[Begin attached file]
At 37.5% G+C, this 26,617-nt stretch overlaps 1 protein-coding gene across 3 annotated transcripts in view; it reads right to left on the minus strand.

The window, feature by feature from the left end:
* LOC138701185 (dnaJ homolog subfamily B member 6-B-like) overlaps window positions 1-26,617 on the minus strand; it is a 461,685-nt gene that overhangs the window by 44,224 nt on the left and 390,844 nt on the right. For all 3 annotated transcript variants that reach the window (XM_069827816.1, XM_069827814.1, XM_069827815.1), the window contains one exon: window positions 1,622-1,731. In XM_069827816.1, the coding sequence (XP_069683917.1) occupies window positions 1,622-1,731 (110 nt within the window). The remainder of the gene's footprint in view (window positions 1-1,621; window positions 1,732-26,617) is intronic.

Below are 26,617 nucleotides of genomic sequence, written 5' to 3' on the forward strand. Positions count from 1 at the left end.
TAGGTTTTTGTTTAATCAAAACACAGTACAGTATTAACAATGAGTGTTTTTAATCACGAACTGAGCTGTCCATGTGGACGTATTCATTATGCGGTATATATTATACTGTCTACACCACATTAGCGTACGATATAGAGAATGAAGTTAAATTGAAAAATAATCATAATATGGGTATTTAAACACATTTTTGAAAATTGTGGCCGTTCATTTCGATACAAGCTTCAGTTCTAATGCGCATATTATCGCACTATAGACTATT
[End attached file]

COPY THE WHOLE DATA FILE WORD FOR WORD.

At 37.5% G+C, this 26,617-nt stretch overlaps 1 protein-coding gene across 3 annotated transcripts in view; it reads right to left on the minus strand.

The window, feature by feature from the left end:
* LOC138701185 (dnaJ homolog subfamily B member 6-B-like) overlaps window positions 1-26,617 on the minus strand; it is a 461,685-nt gene that overhangs the window by 44,224 nt on the left and 390,844 nt on the right. For all 3 annotated transcript variants that reach the window (XM_069827816.1, XM_069827814.1, XM_069827815.1), the window contains one exon: window positions 1,622-1,731. In XM_069827816.1, the coding sequence (XP_069683917.1) occupies window positions 1,622-1,731 (110 nt within the window). The remainder of the gene's footprint in view (window positions 1-1,621; window positions 1,732-26,617) is intronic.

Below are 26,617 nucleotides of genomic sequence, written 5' to 3' on the forward strand. Positions count from 1 at the left end.
TAGGTTTTTGTTTAATCAAAACACAGTACAGTATTAACAATGAGTGTTTTTAATCACGAACTGAGCTGTCCATGTGGACGTATTCATTATGCGGTATATATTATACTGTCTACACCACATTAGCGTACGATATAGAGAATGAAGTTAAATTGAAAAATAATCATAATATGGGTATTTAAACACATTTTTGAAAATTGTGGCCGTTCATTTCGATACAAGCTTCAGTTCTAATGCGCATATTATCGCACTATAGACTATT